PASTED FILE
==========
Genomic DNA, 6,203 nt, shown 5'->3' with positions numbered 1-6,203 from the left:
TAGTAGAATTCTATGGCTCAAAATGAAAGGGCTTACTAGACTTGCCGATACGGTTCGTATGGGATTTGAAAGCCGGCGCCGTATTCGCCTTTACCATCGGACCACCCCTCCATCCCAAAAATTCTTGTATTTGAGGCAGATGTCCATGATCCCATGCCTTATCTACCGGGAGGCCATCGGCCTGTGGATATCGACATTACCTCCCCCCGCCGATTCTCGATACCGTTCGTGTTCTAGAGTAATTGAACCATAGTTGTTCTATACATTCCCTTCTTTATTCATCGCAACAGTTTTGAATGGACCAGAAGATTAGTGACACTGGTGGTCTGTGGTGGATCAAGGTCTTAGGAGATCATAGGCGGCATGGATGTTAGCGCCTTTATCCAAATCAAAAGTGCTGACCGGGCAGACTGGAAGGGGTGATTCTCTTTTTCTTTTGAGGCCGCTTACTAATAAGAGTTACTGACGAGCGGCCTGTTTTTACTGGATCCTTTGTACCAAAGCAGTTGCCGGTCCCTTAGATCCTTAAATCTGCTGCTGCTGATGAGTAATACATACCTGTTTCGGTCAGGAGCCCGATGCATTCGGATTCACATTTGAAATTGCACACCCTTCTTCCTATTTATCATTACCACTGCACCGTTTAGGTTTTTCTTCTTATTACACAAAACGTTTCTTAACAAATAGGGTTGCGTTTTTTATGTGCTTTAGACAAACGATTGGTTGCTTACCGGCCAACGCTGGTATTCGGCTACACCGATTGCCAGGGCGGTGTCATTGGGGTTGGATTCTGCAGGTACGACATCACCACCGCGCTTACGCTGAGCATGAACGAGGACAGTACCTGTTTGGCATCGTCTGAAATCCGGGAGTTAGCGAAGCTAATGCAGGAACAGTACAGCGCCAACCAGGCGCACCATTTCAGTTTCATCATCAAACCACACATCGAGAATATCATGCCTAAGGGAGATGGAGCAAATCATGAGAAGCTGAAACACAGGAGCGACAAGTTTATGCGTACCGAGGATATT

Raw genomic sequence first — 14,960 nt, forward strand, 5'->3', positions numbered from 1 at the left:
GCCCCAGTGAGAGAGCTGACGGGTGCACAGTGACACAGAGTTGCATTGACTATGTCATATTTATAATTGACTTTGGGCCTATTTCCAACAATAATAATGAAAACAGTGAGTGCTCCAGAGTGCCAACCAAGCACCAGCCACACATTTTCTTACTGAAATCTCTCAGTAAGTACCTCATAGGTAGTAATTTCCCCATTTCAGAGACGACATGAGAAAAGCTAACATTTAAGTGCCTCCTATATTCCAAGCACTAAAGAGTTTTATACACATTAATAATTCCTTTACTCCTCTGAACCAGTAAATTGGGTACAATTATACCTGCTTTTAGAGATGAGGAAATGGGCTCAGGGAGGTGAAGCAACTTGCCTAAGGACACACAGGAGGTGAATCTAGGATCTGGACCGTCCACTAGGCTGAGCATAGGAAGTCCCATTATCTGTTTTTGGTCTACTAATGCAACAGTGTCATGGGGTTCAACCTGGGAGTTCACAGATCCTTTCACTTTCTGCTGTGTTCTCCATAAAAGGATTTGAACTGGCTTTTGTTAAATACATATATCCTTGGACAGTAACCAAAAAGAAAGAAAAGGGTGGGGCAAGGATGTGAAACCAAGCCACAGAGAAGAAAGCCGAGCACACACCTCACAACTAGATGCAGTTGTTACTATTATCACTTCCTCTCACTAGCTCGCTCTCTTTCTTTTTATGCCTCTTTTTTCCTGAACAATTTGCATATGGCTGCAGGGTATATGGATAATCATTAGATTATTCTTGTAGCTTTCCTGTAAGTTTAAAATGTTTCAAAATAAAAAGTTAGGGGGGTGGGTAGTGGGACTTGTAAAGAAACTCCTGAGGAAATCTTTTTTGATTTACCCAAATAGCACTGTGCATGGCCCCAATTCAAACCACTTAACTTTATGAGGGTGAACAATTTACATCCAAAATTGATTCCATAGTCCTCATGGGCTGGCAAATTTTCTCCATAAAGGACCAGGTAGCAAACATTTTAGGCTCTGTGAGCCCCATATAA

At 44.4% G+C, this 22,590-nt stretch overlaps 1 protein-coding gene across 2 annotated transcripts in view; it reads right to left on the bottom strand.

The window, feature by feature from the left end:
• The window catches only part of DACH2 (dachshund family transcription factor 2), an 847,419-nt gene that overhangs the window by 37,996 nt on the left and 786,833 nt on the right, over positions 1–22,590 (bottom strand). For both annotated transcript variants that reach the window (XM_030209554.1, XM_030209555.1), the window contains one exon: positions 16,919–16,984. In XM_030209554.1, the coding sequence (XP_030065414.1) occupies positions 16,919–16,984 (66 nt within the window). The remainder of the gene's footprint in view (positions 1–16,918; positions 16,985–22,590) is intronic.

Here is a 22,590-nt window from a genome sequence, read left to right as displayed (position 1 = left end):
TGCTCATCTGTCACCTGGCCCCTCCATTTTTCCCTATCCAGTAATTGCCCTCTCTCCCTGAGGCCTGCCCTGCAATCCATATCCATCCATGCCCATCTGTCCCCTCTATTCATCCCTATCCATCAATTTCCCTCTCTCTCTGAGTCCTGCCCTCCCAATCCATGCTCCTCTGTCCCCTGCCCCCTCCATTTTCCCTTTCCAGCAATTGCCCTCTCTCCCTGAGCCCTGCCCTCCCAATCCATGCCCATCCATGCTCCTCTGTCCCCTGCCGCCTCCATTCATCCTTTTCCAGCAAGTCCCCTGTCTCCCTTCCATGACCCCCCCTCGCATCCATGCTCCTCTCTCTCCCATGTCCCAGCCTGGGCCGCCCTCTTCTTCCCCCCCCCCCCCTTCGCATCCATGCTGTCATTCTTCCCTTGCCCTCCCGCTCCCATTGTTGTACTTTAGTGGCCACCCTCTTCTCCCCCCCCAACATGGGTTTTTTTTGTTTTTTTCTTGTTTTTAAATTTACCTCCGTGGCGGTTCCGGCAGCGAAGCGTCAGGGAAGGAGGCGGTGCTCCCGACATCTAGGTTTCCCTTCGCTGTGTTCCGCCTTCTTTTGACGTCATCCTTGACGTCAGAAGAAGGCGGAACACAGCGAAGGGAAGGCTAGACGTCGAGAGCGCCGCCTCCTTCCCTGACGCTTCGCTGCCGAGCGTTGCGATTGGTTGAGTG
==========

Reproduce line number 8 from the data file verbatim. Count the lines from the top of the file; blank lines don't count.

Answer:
Here is a 22,590-nt window from a genome sequence, read left to right as displayed (position 1 = left end):